A funeral was held a few weeks later at the Scranton Community Center, with hundreds of friends, family and admirers attending an emotional ceremony.
Doctors gave Harley a survival rate of 20 percent due to the extent of his burns - which covered nearly 90 percent of his body. The news hit his parents and family hard. They were going to lose their son.

“(It was) earth-shattering news to us as parents,” Nina McDonald, Harley’s mom, said in a post on her Carinbridge site for Harley. “The first two days were very rough with lots of emergency surgeries and procedures trying to keep his body going.

The McDonald family are grateful of the team of surgeons and doctors who refused to shy away from Harley’s case, instead pushing forward to come up with new ideas to help him survive and perhaps make a recovery. He wasn’t expected to make it through day two, as his body began shutting down.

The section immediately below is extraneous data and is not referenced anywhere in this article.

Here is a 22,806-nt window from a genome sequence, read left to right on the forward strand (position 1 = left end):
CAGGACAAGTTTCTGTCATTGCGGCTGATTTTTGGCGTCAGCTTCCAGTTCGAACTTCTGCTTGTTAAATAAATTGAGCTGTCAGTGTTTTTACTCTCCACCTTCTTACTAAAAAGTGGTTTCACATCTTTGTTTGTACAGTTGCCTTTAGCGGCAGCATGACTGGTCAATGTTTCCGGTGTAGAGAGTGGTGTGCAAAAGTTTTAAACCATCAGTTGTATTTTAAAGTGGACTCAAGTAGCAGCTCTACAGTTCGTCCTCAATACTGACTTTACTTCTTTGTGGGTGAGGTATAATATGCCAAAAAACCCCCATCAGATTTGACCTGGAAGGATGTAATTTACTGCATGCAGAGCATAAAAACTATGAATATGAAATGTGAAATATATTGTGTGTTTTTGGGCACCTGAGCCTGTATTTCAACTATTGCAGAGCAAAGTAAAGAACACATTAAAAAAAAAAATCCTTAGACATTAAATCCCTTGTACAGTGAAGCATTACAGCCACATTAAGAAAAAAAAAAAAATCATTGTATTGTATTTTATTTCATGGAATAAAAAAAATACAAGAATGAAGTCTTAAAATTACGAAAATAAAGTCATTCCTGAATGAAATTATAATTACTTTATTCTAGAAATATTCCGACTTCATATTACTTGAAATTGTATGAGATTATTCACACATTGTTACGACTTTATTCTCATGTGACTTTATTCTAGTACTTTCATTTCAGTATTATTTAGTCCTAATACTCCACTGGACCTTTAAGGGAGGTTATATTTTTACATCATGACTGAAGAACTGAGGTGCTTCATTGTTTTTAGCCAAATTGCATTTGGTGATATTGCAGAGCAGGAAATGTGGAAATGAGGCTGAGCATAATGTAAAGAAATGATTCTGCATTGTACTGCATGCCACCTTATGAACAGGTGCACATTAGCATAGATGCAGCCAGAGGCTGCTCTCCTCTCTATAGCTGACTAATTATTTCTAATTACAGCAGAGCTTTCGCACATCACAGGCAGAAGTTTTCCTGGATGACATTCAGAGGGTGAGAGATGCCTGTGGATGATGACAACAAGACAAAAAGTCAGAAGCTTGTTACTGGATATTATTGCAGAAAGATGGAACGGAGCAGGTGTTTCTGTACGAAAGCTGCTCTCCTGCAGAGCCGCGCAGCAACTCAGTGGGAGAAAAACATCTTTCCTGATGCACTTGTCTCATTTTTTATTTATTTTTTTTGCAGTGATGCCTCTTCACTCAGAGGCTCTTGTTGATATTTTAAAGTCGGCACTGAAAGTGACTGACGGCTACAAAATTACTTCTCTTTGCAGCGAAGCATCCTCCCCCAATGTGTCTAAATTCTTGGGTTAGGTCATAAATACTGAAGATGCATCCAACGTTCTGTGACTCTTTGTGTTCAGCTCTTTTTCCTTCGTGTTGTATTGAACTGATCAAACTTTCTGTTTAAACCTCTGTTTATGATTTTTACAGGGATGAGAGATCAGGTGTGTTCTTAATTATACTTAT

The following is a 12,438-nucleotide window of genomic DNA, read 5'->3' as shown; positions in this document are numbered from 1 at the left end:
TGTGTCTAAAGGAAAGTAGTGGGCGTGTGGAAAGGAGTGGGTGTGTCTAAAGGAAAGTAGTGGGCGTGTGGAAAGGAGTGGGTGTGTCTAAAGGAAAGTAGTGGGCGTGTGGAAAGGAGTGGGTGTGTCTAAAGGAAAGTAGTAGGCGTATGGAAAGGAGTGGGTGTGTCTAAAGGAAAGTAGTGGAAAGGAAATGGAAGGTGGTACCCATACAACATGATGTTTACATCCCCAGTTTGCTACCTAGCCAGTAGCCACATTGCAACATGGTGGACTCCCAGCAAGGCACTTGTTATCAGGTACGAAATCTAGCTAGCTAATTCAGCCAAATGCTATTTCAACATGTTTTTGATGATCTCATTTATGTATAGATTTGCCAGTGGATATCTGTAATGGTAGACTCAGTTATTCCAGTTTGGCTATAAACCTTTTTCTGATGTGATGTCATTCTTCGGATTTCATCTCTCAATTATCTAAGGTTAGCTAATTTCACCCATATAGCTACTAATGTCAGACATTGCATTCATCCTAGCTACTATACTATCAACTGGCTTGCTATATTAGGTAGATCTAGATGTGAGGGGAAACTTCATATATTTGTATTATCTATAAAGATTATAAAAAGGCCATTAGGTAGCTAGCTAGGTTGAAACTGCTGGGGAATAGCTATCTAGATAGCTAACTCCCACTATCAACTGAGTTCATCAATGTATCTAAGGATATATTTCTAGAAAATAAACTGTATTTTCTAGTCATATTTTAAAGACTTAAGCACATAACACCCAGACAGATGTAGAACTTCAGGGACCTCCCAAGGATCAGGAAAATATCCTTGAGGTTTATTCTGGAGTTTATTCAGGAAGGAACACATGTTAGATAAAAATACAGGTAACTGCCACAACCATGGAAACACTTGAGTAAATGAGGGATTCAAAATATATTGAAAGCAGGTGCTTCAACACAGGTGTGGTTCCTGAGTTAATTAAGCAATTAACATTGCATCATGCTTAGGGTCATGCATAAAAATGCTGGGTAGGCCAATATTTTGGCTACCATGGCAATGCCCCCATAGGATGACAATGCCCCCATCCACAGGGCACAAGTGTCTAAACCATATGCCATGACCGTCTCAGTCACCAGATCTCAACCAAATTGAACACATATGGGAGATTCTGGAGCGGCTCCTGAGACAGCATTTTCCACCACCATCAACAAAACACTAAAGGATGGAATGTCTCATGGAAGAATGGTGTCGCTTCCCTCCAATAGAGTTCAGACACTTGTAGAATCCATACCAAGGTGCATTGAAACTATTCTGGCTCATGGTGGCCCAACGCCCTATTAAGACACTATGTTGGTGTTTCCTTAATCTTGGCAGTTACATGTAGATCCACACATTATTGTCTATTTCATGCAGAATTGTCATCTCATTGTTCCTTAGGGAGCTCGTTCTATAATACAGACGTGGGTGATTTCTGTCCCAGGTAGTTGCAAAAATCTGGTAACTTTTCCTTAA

Doctors encouraged the McDonald family to prepare their eternal goodbyes, inviting close friends to Iowa City to share stories of the youngster and to enjoy their final moments together. So, that’s what the family did, bringing the most important people together to help the young boy through his final minutes.

“The love in his room that day was immeasurable,” Nine said. “It is crazy to think that a 15-year old can touch so many lives in that short of a time, but Harley was different.
Everyone that knew him, grew to love him. He was a friend to everyone that he met, young and old alike.”

Miraculously, Harley pulled through the challenges of that second day and lived for another week-and-a-half, 11 more days, thanks to the continued support of the UIHC staff. That fight, that will to live and the dedication of the many doctors truly inspired the McDonald family, so much so they felt they had to do something to honor their son as well as those passionate medical professionals.